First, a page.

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New Release Review - THE WHITE ROOM

the white room movie review
A Colombian immigrant in London discovers he may possess supernatural powers.







Review by Benjamin Poole

Directed by: James Erskine

Starring: Oscar Jaenada, Alix Wilton Regan, Velibor Topic, Melia Kreiling, Bill Paterson, Kae Alexander

the white room poster

Setting its present-day politicised tone early, British drama The White Room opens with real-life news footage which specifically relates to the recent western swing towards right-wing policy and its, um, colourful representatives. In a near apocalyptic montage we see Trump banging on about his ridiculous wall, Le Pen with her hard line on immigrants and last (and probably least) Britain’s very own Mrs May expounding that ‘Brexit means Brexit’. So, we’re bang up to date with the socio-political landscape - or are we? In this dizzying era of accelerated uncertainty, The White Room's composition of conservatism is already slightly old hat - as I write, France has long since kicked Le Pen into touch, and May is patching up her minority vote by courting a fringe ticket who are against everything from gay marriage to Rihanna running about in a field with her kit off. Who knows what other upsets will have occurred by the time this is published! May we live in interesting times, indeed.

the white room

While its opening may be unfortunately passé, The White Room is nonetheless an authentic reflection of this tumultuous era otherwise, an earnest and assiduous picture of a London which is fragmented and caught up in a socio-political tornado. We follow Alberto (Oscar Jaenada, a Hispanic Ben Wishaw), an illegal Colombian immigrant, as he ekes a living in post-referendum London. Sending money back home to his ‘hometown chica’ and his sick mother, Alberto is shy and unassuming, another anonymity within the reclusive capital. London is a city of millions, but within these crowds, connections are spread thin and isolation is often manifest; as Alberto’s Bosnian pal ruminates, the city makes one ‘dream of dangerous things’. Alberto finds work in a (legit) massage parlour, where his healing hands are put to good use relieving the muscle stress of this tensed up town. But as he negotiates the underground communities of the boroughs, Alberto begins to believe that he has another gift: that of a vague but insistent clairvoyance. Upon the exposed flesh of his customers, he envisions odd birth marks which inspire ominous visions. In a world where the future is locked out and anyone’s guess, could Alberto hold the key to tomorrow?

the white room

Alberto’s occupation has metaphorical suggestion: he is up close and personal with his clients, with other people, but also completely removed; these ultimate strangers don’t even look at Alberto as he pummels their arms and legs. Writer/director James Erskine has a background in documentary (including the interesting Pantani: The Accidental Death of a Cyclist), and in this ripped from the headlines drama there is a clear sense of purpose, a dedication to the film’s subject matter of alienation and city living. Erskine deftly creates a milieu of estrangement with his camera; filming in reflections from mirrors and other tarnished surfaces, distorting Alberto’s world with progressively oblique angles. His London is grimly convincing, realising the churning energy of this incredible, overwhelming city; a labyrinth of back streets, grimy shop fronts that boast CASH4GOODS and FAX, and always people, people, people, forever in perpetual hurry.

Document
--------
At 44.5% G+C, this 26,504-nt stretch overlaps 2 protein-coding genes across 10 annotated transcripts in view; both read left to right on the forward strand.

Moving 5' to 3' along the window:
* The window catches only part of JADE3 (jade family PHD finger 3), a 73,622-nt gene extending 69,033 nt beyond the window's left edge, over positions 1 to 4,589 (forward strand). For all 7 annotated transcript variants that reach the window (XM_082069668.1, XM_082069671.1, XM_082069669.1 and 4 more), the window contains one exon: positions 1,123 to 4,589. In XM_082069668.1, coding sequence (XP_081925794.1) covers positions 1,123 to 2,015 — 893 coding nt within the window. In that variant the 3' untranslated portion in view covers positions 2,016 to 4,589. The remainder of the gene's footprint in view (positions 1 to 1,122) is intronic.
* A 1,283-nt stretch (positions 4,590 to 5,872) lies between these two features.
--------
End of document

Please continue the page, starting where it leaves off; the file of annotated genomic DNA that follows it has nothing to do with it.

As the supernatural aspects of The White Room develop, on a rare night out Alberto meets a palmist by chance (true to fact, the populace of Erskine’s London is rich in not only ethnicity but idiosyncrasy), which further convinces him of his ‘gifts’. In the background of this club, is there a wink to Stephen King with the hexagonal, Overlook-esque décor? There’s certainly shades of The Dead Zone otherwise, as when up and coming Ukippy politico Jackie Johnson (Bill Paterson) pops into the salon for a photo-op session, spotting a pitchfork shaped birthmark on his back (really) Alberto becomes convinced he may be the devil himself - yikes! And in the film’s third act, with strange powers come weird responsibilities…

the white room

In a provocative decision, Erskine keeps the actuality of Alberto’s ‘gifts’ ambiguous; what may well be mere coincidence is intensified by the character’s increasing isolation and correlative immersion in religious texts and other conspiracy favourites, such as the prophecies of Nostradamus. In a sense, Alberto becomes radicalised, expounding that if ‘it is in the Bible, it can’t be heresy’ and, when he is at his most desperate and confused, arguing that ‘no one believed that the Messiah was the Son of God either’- now steady on, Alberto! Alberto’s decline from polite immigrant to dazed and potentially violent fanatic is not only contemporary but worryingly plausible, and The White Room’s edgy blend of Cassandra myth and Taxi Driver provides an intriguing urban fable for our interesting, upheaved times.

The White Room is in select UK cinemas June 23rd.



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